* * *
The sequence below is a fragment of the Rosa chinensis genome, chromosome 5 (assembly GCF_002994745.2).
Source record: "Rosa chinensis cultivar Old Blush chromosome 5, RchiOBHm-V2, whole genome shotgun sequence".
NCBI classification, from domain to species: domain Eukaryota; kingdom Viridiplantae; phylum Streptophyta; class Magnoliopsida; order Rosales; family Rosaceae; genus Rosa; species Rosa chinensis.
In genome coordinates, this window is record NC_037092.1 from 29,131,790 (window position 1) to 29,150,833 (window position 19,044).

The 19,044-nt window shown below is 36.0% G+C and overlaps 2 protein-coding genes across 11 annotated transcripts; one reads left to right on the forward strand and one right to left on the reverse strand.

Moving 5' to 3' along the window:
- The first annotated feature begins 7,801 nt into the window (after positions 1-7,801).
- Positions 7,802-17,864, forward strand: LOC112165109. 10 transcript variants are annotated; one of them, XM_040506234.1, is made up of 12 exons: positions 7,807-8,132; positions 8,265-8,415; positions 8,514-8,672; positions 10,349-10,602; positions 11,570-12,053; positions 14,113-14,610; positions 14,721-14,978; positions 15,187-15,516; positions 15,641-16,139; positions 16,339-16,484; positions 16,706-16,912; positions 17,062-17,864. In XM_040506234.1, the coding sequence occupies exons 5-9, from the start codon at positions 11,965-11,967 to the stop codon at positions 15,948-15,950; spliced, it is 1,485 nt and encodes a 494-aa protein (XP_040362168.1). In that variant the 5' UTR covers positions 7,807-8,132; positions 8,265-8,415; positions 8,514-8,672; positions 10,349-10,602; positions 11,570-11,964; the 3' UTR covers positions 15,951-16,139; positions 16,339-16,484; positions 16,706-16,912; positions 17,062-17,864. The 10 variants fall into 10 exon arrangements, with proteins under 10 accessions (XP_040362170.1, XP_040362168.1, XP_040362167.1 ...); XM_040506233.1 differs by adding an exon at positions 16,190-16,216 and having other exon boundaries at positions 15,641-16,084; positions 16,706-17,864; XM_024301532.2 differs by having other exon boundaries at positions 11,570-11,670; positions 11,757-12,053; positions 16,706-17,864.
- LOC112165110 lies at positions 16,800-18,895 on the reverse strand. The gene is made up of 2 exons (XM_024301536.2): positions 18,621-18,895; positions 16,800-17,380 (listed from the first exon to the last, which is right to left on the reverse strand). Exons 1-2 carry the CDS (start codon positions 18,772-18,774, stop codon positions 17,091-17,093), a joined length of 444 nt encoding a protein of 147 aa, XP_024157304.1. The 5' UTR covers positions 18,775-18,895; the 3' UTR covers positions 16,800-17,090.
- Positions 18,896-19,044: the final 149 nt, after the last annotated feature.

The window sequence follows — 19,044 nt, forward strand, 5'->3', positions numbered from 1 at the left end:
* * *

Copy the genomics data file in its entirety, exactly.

The sequence below is a fragment of the Rosa chinensis genome, chromosome 5 (assembly GCF_002994745.2).
Source record: "Rosa chinensis cultivar Old Blush chromosome 5, RchiOBHm-V2, whole genome shotgun sequence".
NCBI classification, from domain to species: domain Eukaryota; kingdom Viridiplantae; phylum Streptophyta; class Magnoliopsida; order Rosales; family Rosaceae; genus Rosa; species Rosa chinensis.
In genome coordinates, this window is record NC_037092.1 from 29,131,790 (window position 1) to 29,150,833 (window position 19,044).

The 19,044-nt window shown below is 36.0% G+C and overlaps 2 protein-coding genes across 11 annotated transcripts; one reads left to right on the forward strand and one right to left on the reverse strand.

Moving 5' to 3' along the window:
- The first annotated feature begins 7,801 nt into the window (after positions 1-7,801).
- Positions 7,802-17,864, forward strand: LOC112165109. 10 transcript variants are annotated; one of them, XM_040506234.1, is made up of 12 exons: positions 7,807-8,132; positions 8,265-8,415; positions 8,514-8,672; positions 10,349-10,602; positions 11,570-12,053; positions 14,113-14,610; positions 14,721-14,978; positions 15,187-15,516; positions 15,641-16,139; positions 16,339-16,484; positions 16,706-16,912; positions 17,062-17,864. In XM_040506234.1, the coding sequence occupies exons 5-9, from the start codon at positions 11,965-11,967 to the stop codon at positions 15,948-15,950; spliced, it is 1,485 nt and encodes a 494-aa protein (XP_040362168.1). In that variant the 5' UTR covers positions 7,807-8,132; positions 8,265-8,415; positions 8,514-8,672; positions 10,349-10,602; positions 11,570-11,964; the 3' UTR covers positions 15,951-16,139; positions 16,339-16,484; positions 16,706-16,912; positions 17,062-17,864. The 10 variants fall into 10 exon arrangements, with proteins under 10 accessions (XP_040362170.1, XP_040362168.1, XP_040362167.1 ...); XM_040506233.1 differs by adding an exon at positions 16,190-16,216 and having other exon boundaries at positions 15,641-16,084; positions 16,706-17,864; XM_024301532.2 differs by having other exon boundaries at positions 11,570-11,670; positions 11,757-12,053; positions 16,706-17,864.
- LOC112165110 lies at positions 16,800-18,895 on the reverse strand. The gene is made up of 2 exons (XM_024301536.2): positions 18,621-18,895; positions 16,800-17,380 (listed from the first exon to the last, which is right to left on the reverse strand). Exons 1-2 carry the CDS (start codon positions 18,772-18,774, stop codon positions 17,091-17,093), a joined length of 444 nt encoding a protein of 147 aa, XP_024157304.1. The 5' UTR covers positions 18,775-18,895; the 3' UTR covers positions 16,800-17,090.
- Positions 18,896-19,044: the final 149 nt, after the last annotated feature.

The window sequence follows — 19,044 nt, forward strand, 5'->3', positions numbered from 1 at the left end: